Diachrome, a patented formulation of chromium picolinate and biotin, is marketed as a daily supplement taken in conjunction with conventional medications to treat diabetes.
In clinical studies Diachrome has been shown to improve glycemic control in patients in whom it is poor - that is, with hemoglobin A1C (HbA1C) levels of 10 percent or more. HbA1C is the marker of glycemic control, and reducing it to a normal range of below seven percent is believed to lower the risk of a patient developing complications, such as heart disease, kidney failure or amputations.
The overall cost of diabetes in the US - including medical expenditures and lost productivity - was estimated to be $132 billion in 2002. During the preceding five years the annual per capita cost of diabetes rose 30 percent.
The analysis, published in the August issue of Disease Management, holds that including Diachrome as part of standard diabetes care could slice an additional $49 billion off lifetime care costs for newly diagnosed patients each year, in addition to the three-year cost savings of up to $52.9 billion for those already diagnosed.
The American Diabetes Association estimates that 18.2 million Americans (6.3 percent of the population) have the disease, of which 5.2 million are undiagnosed.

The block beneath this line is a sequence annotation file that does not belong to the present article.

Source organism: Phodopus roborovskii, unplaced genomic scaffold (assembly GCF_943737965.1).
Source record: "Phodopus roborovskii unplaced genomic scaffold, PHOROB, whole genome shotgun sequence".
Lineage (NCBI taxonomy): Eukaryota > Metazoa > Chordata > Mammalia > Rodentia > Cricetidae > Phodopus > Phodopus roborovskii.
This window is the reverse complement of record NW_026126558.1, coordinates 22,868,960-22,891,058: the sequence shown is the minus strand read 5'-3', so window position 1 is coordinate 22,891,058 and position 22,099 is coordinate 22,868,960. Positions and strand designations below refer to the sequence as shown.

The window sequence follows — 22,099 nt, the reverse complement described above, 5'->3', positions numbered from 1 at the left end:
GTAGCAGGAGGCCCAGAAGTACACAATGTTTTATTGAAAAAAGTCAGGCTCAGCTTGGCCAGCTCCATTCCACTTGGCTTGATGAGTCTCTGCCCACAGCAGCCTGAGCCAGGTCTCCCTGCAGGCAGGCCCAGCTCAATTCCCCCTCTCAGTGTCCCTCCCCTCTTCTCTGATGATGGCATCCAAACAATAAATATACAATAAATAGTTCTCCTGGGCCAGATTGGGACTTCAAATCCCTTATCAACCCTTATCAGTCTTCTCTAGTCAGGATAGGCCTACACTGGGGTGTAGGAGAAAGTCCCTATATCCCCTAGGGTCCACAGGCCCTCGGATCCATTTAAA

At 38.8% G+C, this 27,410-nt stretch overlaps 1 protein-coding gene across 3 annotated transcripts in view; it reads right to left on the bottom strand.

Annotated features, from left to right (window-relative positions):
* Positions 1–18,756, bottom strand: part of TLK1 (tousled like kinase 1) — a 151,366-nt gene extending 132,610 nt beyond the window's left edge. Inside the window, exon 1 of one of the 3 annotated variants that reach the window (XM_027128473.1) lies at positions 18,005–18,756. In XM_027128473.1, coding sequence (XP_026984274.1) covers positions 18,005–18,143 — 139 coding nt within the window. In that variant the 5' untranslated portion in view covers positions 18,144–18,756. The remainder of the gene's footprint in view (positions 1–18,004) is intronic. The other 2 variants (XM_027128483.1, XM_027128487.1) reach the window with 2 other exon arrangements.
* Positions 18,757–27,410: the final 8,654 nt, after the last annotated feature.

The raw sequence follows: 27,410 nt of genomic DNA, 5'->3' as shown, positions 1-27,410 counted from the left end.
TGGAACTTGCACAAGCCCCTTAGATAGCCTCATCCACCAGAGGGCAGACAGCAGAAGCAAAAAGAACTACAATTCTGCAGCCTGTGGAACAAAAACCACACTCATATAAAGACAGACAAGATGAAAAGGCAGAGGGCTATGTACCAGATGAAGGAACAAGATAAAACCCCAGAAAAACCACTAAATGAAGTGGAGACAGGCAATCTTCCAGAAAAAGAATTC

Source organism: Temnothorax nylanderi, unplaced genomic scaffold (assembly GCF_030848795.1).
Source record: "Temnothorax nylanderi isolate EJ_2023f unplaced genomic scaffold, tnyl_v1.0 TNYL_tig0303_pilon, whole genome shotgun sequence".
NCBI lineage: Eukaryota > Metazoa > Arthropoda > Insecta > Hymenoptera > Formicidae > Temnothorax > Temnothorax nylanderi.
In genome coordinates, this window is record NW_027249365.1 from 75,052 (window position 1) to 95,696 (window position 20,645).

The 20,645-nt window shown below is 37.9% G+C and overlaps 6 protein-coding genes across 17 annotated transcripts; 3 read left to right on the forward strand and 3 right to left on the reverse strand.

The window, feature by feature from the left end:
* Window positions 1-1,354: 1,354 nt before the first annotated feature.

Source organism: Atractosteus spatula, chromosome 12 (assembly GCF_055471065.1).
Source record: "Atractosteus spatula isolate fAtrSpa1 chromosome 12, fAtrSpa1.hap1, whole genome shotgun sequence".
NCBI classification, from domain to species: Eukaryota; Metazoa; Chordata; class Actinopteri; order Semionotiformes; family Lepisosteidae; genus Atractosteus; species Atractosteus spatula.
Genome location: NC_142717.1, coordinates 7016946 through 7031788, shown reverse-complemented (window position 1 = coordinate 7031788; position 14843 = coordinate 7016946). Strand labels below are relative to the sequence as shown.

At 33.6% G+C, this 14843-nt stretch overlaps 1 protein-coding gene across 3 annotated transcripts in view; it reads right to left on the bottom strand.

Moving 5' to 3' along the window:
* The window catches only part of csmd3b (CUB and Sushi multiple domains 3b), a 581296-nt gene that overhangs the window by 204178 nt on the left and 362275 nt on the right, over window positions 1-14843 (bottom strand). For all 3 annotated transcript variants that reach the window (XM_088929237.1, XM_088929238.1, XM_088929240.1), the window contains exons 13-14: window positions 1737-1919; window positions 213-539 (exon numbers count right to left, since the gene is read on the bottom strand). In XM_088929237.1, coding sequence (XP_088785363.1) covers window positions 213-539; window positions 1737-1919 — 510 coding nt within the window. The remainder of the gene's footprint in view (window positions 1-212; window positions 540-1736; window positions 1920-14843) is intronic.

Type-2 diabetes is more prevalent among lower socio-economic groups due to poor nutrition and eating habits, meaning that co-pay for diabetes care can pose a problem for some sufferers.
"Affordable complementary therapies, such as Diachrome, could make a substantial contribution to lessening the economic burden of diabetes for patients and payers," said analyst David Nash, professor and chairman of the Department of Health Policy at Thomas Jefferson University.
In partnership with disease management firm XL Health, Nutrition 21 has embarked on a health outcomes initiative using Diachrome.
The initiative, the early data from which has been positive, is investigating the effects of Diachrome on glycated hemoglobin, fasting plasma glucose, cholesterol and triglyceride profiles in patients with type 2 diabetes. It involves 453 patients across multiple centers.
Nutrition 21 plans to start rolling out Diachrome to patients and physicians in Texas early next year. Later this month it plans to convene an expert panel to plan expansion into other disease management companies.
Last week it was announced that the FDA has approved a qualified health claim for chromium picolinate for insulin resistance and possibly type 2 diabetes:
"One small study suggests that chromium picolinate may reduce the risk of insulin resistance, and therefore possibly may reduce the risk of type 2 diabetes. FDA concludes, however, that the existence of such a relationship between chromium picolinate and either insulin resistance or type 2 diabetes is highly uncertain."